Marketers Want Sponsorship and Event Metrics but Lack Necessary Capabilities, ANA/IEG Survey Shows
Marketers Want Sponsorship and Event Metrics but Lack Necessary
Capabilities, ANA/IEG Survey Shows
More than half of respondents report that no standard measurement process is in place
New York, NY - While client-side marketers say that measurement, evaluation and accountability are critical to measuring the success of sponsorship and event marketing programs, 65 percent are not taking the necessary steps to determine the results of those activities, a new survey by the ANA (Association of National Advertisers) in partnership with IEG concludes. This inconsistency is leaving marketers unprepared to answer the key question of value when it comes to these activities.
Key findings of the study are:
- Only 35 percent of respondents "always or almost always" measure their sponsorship and event marketing activities' returns.
- Nearly half of firms with annual revenues of $5 billion or more measure results always or almost always, as compared to 25 percent of firms with revenues under $5 billion.
- At the same time, nearly 8 in 10 respondents said the need for validated results for their sponsorship and event marketing initiatives has increased in the past two years as a result of having to justify expenditures to senior personnel.
- More than half of respondents (53 percent) do not have a standardized process for measuring sponsorship initiatives.
- Among marketers that do have a standardized measurement process:
- Fourteen percent are "completely / very satisfied" with their company's abilities to measure sponsorship/event marketing ROI
- Eighteen percent are completely / very satisfied with their company's abilities to measure those programs' ROO (return on objective).
"Accountability reigns supreme in all aspects of marketing," said ANA President and CEO Bob Liodice. "This survey should serve as a wake-up call to marketers, urging them to define ROI / ROO metrics for success and hold themselves accountable, as upper management is sure to do."
"It is time for sponsors and event marketers to stop taking the easy way out when it comes to evaluating success and make the necessary investment of resources to determine whether their partnerships in sports, entertainment, causes, etc. are delivering the proper return," added IEG CEO Laren Ukman.
The survey found no universal tool for measuring effectiveness of sponsorship initiatives.
Metrics most widely used by respondents include:
- Sales activity (61 percent)
- TV logo exposure (55 percent)
- Lower customer acquisition cost (49 percent)
- Lead generation (48 percent)
Metrics most widely valued by respondents include:
- Sales activity (93 percent)
- Attitudes toward brand (81 percent)
- Lead generation (78 percent)
- Response to sponsorship / event-related promotions / ads (76 percent)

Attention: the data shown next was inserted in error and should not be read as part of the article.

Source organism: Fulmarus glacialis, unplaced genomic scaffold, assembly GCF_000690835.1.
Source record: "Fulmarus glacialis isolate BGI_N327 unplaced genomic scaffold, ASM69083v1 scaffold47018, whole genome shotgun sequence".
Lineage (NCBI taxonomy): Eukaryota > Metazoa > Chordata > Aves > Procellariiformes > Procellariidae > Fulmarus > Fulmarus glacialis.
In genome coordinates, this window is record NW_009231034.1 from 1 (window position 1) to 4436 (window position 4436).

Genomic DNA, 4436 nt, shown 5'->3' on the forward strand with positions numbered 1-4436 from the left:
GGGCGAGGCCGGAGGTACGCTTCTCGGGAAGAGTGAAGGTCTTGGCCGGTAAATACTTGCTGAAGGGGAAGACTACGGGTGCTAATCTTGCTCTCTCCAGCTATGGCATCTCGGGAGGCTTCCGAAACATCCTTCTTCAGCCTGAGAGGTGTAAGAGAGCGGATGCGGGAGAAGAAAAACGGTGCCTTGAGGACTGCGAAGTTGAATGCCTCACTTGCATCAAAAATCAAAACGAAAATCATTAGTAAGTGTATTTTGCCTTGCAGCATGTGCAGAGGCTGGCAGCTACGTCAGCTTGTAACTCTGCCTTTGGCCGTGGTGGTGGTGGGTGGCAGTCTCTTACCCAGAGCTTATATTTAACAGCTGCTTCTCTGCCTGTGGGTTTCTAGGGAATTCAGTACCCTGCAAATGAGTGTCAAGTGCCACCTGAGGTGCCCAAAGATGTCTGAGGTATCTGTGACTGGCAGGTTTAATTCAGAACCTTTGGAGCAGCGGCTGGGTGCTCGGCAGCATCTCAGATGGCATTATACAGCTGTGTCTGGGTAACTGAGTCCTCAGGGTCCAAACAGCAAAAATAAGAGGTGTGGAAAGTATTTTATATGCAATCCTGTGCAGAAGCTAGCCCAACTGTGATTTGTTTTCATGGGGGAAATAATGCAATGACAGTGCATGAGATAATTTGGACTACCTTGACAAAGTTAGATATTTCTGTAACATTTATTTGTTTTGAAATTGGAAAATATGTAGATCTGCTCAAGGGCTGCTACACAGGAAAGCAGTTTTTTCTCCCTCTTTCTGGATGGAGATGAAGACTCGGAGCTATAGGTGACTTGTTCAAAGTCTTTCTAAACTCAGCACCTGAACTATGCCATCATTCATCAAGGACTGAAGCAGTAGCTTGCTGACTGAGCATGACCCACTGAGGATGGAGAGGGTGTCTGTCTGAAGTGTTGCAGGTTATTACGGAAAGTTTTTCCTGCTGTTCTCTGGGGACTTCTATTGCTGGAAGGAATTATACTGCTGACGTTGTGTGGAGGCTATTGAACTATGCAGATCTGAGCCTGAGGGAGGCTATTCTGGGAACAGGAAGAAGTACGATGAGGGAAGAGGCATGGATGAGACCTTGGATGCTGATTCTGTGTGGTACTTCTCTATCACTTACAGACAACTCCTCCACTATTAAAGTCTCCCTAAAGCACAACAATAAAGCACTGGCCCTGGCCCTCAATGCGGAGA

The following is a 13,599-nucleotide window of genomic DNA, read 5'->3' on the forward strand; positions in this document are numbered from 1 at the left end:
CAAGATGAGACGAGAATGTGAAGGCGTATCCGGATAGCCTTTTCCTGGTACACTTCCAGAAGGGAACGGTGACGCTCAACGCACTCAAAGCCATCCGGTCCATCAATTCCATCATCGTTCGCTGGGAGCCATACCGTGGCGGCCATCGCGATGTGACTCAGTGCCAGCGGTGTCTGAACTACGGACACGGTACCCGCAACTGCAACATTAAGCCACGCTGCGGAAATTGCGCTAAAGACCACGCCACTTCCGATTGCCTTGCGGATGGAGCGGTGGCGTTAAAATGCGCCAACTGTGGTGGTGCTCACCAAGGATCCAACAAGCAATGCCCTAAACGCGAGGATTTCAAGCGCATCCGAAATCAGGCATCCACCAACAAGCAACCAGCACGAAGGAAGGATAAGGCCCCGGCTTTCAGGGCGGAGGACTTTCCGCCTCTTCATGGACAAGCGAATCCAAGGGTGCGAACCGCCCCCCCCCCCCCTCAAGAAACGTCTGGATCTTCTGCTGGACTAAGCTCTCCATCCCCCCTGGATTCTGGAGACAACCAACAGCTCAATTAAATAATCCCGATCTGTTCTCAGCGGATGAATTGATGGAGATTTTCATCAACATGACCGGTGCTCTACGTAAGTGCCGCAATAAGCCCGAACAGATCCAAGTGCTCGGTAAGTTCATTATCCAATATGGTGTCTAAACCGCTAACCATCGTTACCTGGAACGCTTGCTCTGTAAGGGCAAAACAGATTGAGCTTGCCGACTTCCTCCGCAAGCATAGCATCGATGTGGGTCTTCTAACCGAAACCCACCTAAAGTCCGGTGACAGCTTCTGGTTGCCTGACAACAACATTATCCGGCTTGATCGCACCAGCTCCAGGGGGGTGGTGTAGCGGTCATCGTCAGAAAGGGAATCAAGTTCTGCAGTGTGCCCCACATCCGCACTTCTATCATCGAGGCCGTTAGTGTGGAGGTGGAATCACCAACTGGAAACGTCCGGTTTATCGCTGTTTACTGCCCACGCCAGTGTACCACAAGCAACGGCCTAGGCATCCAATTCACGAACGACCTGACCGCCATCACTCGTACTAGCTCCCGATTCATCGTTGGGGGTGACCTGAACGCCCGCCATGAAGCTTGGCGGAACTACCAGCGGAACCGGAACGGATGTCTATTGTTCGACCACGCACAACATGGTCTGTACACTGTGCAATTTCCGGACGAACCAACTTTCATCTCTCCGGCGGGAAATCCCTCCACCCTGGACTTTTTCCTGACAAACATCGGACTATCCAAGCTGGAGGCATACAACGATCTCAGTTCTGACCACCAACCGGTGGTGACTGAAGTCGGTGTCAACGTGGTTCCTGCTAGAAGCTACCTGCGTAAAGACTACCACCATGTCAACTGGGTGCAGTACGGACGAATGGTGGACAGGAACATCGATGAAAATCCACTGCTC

Despite being the second-most utilized metric, TV logo exposure ranks among the lowest in terms of value (52 percent).
Other survey highlights include:
- Fifty-nine percent of respondents do not have a dedicated sponsorship / event marketing measurement budget.
- On average, roughly two percent of sponsorship expenditure is budgeted for measurement.
- Sixty-two percent of respondents believe it is extremely / very important for the property sponsor or event organizer to provide measurement information.
- The information respondents most often seek from partners include:
- Audience demographics (85 percent)
- Audience research on sponsor recognition / recall (72 percent)
- Audience research on attitudes toward sponsors (70 percent)
- One-third of the firms surveyed (34 percent) report that they outsource the measurement of their sponsorship initiatives.
- Outsourcing measurement is greater among B-to-C companies (41 percent) as compared to B-to-B companies (28 percent)
This study was conducted online in May 2010, among a sample of 102 client-side marketers in companies which were involved in specific initiatives for sponsorship and / or event marketing, and which actively measured the return from these initiatives at least some of the time.
About the ANA
Founded in 1910, the ANA (Association of National Advertisers) leads the marketing community by providing its members with insights, collaboration, and advocacy. ANA's membership includes 400 companies with 9,000 brands that collectively spend over $250 billion in marketing communications and advertising. The ANA strives to communicate marketing best practices, lead industry initiatives, influence industry practices, manage industry affairs, and advance, promote, and protect all advertisers and marketers. For more information, visit www.ana.net.
IEG is the world's leading provider of independent research, consulting, training and analysis on sponsorship. Founded in 1981, IEG provides corporations and properties with the strategies and tools to harness the sales and marketing power of sports, arts, entertainment and cause marketing. IEG offers services that include sponsorship consulting, competitive intelligence and valuation. IEG also publishes IEG Sponsorship Report and other industry publications and sources. Its internationally renowned Sponsorship Conference, now in its 28th year, attracts a capacity crowd of delegates each year. Through its conferences, seminars and webinars, IEG has trained more than 45,000 sponsorship executives worldwide. For more information, visit www.sponsorship.com
CooperKatz & Co. for the ANA
CooperKatz & Co. for the ANA
312-944-1727, ext. 270